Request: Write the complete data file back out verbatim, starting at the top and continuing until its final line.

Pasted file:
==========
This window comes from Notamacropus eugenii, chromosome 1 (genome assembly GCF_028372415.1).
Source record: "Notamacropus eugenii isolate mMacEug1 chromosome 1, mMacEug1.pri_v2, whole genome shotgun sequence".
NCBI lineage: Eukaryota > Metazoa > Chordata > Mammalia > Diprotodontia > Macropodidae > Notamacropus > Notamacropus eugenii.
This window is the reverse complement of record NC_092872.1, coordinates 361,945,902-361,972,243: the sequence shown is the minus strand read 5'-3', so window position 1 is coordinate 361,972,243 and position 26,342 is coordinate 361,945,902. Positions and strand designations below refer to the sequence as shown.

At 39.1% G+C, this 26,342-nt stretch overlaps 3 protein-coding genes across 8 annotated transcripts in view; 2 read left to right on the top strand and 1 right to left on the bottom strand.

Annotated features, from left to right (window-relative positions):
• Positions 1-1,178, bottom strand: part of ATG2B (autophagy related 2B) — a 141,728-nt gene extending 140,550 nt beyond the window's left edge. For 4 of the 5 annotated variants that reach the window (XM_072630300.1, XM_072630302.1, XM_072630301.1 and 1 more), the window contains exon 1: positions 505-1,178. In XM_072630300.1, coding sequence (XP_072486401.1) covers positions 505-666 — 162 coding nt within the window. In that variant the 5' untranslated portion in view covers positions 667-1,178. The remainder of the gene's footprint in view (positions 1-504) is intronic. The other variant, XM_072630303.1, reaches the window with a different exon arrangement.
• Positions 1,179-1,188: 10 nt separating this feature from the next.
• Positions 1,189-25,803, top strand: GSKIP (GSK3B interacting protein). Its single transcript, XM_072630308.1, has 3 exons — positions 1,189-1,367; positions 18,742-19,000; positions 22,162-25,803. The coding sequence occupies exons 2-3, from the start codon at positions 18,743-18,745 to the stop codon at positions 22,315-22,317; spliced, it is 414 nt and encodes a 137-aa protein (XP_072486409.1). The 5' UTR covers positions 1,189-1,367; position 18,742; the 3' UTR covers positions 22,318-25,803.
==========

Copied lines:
This window comes from Notamacropus eugenii, chromosome 1 (genome assembly GCF_028372415.1).
Source record: "Notamacropus eugenii isolate mMacEug1 chromosome 1, mMacEug1.pri_v2, whole genome shotgun sequence".
NCBI lineage: Eukaryota > Metazoa > Chordata > Mammalia > Diprotodontia > Macropodidae > Notamacropus > Notamacropus eugenii.
This window is the reverse complement of record NC_092872.1, coordinates 361,945,902-361,972,243: the sequence shown is the minus strand read 5'-3', so window position 1 is coordinate 361,972,243 and position 26,342 is coordinate 361,945,902. Positions and strand designations below refer to the sequence as shown.

At 39.1% G+C, this 26,342-nt stretch overlaps 3 protein-coding genes across 8 annotated transcripts in view; 2 read left to right on the top strand and 1 right to left on the bottom strand.

Annotated features, from left to right (window-relative positions):
• Positions 1-1,178, bottom strand: part of ATG2B (autophagy related 2B) — a 141,728-nt gene extending 140,550 nt beyond the window's left edge. For 4 of the 5 annotated variants that reach the window (XM_072630300.1, XM_072630302.1, XM_072630301.1 and 1 more), the window contains exon 1: positions 505-1,178. In XM_072630300.1, coding sequence (XP_072486401.1) covers positions 505-666 — 162 coding nt within the window. In that variant the 5' untranslated portion in view covers positions 667-1,178. The remainder of the gene's footprint in view (positions 1-504) is intronic. The other variant, XM_072630303.1, reaches the window with a different exon arrangement.
• Positions 1,179-1,188: 10 nt separating this feature from the next.
• Positions 1,189-25,803, top strand: GSKIP (GSK3B interacting protein). Its single transcript, XM_072630308.1, has 3 exons — positions 1,189-1,367; positions 18,742-19,000; positions 22,162-25,803. The coding sequence occupies exons 2-3, from the start codon at positions 18,743-18,745 to the stop codon at positions 22,315-22,317; spliced, it is 414 nt and encodes a 137-aa protein (XP_072486409.1). The 5' UTR covers positions 1,189-1,367; position 18,742; the 3' UTR covers positions 22,318-25,803.